I understand sociologists. In fact, In Myself "CV error"I would not have opted for sociology as a university degree, especially knowing that devote more than 20 years advertising.
A favorite obsessions of this group of sociologists is to qualify in groups of behaviors or patterns similar behavior. It turns out that as born in 62 I'm now Baby Bommer, but my sister, that is the 64 it's generation X, and supposedly between her and I should have draft differences. My daughter is generation Z, and in between are the Millennials or Generation Y are now on everyone's lips because age is about to direct the destinies of mankind. Contradictory? Isn't it?, It is the stupidity of stereotypes.
tribes, groups, stereotypes
The idea behind it is to qualify, indeed, Common patterns are observed among different groups. And there are. For the purposes of advertising segmentation, an ad for a Apple Watch It is directed to early adopters, individuals who want to be the last of all and that some brands have also become fetishized. While an announcement of an investment fund in fixed income targets more conservative profiles.
Errors not take into account the personality
I realize that many of the test or quizz trying to qualify in a tribe begin asking age. Trap. What good would know what kind of stereotype about your way of thinking and acting, not your pure and simple demographic classification.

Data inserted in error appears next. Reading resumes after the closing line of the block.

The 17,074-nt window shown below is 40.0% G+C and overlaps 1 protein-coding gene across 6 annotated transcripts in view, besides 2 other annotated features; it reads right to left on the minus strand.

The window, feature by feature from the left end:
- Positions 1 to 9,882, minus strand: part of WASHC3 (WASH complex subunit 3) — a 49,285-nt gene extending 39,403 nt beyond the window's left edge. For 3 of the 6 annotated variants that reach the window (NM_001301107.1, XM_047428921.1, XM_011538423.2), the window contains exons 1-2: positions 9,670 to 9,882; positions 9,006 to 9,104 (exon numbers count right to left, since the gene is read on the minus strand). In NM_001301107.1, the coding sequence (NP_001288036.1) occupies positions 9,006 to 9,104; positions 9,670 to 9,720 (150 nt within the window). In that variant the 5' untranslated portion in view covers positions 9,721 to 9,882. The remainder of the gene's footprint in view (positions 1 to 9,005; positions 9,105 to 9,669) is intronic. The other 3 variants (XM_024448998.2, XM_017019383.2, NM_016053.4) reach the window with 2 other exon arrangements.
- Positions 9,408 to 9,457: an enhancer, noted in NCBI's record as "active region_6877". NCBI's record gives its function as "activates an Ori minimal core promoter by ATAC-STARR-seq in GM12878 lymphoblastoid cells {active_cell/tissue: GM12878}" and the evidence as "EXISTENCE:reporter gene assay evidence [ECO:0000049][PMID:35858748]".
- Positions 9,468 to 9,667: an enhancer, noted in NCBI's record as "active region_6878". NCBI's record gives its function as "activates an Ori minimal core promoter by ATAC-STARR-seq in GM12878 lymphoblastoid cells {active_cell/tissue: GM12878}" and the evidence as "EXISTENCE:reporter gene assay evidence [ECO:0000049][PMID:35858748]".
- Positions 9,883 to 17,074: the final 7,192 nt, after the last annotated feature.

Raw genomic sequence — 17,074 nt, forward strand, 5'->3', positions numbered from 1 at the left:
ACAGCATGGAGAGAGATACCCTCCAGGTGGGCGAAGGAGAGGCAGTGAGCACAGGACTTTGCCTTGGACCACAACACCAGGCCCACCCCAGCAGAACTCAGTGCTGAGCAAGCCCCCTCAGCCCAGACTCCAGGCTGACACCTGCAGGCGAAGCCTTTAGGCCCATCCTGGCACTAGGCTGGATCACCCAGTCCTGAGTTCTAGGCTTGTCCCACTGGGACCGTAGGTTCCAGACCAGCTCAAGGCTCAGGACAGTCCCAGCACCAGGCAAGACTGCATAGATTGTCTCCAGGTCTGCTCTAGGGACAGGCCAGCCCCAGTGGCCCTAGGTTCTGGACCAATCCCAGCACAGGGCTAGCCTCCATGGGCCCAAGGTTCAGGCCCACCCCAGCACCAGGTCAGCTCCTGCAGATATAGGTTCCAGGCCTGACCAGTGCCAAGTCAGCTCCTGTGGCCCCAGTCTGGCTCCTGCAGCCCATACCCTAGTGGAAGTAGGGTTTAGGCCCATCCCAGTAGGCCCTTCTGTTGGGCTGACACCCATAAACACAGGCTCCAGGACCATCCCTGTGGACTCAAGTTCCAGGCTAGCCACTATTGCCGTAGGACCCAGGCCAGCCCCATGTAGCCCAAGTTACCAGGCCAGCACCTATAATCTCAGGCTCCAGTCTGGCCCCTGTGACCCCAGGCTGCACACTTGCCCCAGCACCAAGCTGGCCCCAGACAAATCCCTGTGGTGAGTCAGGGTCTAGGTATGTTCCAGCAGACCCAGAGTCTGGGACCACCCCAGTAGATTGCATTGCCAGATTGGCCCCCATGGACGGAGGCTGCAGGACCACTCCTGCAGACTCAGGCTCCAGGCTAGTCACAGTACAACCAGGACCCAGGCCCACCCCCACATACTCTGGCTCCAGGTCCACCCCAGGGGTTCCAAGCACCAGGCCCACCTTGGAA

We also ask for your digital skills, which greatly facilitates segmentation, but can fail: my mother, with long boring 76 and of the silent generation, not release the iPad and thanks to Facebook it keeps up all, but I know managers 45 who refuse to have a profile on Linkedin the use Whatsapp.
A common mistake is to consider that everyone is employed in a solid and stable company. Sirs! We live in a liquid economy, almost gaseous, where I am now here and gone tomorrow, in which we can work on several projects at once for several companies without belonging to its workforce (knowmads).
Another mistake is that they give as something normal that a person has written a free ebook. Agree, new technologies make it easy for us all. But few people dare to write something that goes beyond his name, a mail agents a Whastapp?
Poor quality tests that only serve to capture naive
One of the problems that brings the digital revolution is the urgent need for the headlines, easy solutions and the need to please everyone with very viral elements that are shared on all social networks. And often there are tests that have not been adequately tested and that only deserve to appear in the tabloids (rose in Spain) by the banality of their results.
Why not, the stereotype kills me
Advertising friend and storyteller Richard Wakefield I could not have picked a better name for your blog: “the stereotype kills me”, a site recommended to improve our communication subscription and our brands. Stereotypes were needed and still are in many cases, but they do not consider something to defend the mortal death personal burners (another tribe): the uniqueness of each person, Permit me the anglicized his- uniqueness.